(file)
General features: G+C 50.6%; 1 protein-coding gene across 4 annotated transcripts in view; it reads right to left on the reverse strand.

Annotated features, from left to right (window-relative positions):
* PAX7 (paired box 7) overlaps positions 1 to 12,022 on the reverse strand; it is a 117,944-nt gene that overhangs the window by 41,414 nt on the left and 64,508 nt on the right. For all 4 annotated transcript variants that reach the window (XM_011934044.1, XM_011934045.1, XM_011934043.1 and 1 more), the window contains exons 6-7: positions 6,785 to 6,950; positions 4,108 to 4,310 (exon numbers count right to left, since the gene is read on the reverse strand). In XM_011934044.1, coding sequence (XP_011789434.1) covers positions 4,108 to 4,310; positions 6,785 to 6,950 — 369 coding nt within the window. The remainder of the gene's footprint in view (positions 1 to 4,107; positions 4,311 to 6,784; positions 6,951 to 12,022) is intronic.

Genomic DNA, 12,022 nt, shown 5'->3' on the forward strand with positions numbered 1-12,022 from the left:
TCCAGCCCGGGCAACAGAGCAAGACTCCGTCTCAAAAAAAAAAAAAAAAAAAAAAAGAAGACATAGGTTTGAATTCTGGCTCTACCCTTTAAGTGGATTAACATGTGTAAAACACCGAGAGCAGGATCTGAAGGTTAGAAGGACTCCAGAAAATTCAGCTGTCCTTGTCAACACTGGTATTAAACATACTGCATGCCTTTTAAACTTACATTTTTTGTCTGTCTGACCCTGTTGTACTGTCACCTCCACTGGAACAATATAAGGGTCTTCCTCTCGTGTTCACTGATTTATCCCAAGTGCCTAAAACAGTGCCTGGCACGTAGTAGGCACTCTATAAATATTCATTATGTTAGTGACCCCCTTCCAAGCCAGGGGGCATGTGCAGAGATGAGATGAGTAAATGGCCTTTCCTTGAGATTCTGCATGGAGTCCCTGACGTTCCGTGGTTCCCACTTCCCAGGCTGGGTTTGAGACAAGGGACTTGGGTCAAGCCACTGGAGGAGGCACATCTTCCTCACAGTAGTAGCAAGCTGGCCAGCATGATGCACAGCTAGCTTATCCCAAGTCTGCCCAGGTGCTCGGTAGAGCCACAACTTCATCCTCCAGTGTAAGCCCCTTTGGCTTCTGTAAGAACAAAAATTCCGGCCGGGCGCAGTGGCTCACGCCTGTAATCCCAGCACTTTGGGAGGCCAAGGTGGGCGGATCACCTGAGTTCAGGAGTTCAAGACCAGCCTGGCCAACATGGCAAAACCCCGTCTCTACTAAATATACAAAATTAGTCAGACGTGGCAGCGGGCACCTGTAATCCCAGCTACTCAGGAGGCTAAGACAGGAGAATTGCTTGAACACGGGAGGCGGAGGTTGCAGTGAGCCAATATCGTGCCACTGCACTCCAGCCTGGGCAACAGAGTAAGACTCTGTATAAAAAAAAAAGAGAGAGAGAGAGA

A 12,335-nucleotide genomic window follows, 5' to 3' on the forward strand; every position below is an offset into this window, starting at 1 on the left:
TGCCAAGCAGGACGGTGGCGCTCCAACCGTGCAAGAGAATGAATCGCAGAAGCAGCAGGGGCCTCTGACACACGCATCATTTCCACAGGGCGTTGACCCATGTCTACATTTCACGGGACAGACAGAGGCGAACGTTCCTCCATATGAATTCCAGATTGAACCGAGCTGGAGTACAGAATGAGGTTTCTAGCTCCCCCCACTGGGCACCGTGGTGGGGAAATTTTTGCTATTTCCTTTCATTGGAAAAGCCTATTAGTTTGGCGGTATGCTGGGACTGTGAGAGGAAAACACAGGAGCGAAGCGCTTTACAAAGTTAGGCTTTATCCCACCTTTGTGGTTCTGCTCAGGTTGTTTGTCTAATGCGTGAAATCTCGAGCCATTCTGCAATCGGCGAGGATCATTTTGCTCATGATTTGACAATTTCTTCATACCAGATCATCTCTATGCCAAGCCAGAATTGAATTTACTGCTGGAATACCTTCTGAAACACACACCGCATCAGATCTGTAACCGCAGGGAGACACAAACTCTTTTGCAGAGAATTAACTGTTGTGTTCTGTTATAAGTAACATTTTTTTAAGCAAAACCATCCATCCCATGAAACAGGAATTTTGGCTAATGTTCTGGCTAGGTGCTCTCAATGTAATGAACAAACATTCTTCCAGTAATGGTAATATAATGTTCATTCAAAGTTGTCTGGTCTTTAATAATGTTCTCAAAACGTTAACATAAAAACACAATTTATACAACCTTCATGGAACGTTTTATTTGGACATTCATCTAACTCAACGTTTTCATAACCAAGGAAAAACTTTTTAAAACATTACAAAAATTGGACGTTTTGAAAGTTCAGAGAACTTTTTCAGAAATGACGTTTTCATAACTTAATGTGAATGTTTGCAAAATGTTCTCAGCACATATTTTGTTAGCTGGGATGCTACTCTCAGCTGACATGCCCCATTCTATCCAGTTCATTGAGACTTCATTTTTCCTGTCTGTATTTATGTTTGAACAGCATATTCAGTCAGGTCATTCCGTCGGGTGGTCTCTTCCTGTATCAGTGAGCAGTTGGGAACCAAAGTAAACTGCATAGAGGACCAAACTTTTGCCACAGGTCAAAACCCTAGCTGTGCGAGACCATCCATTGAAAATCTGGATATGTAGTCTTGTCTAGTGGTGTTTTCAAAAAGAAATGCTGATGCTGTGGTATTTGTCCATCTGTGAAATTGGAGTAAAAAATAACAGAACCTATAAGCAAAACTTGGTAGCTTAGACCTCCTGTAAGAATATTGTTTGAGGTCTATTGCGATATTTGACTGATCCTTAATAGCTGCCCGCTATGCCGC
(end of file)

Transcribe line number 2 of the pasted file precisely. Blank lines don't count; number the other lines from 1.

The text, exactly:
Annotated features, from left to right (window-relative positions):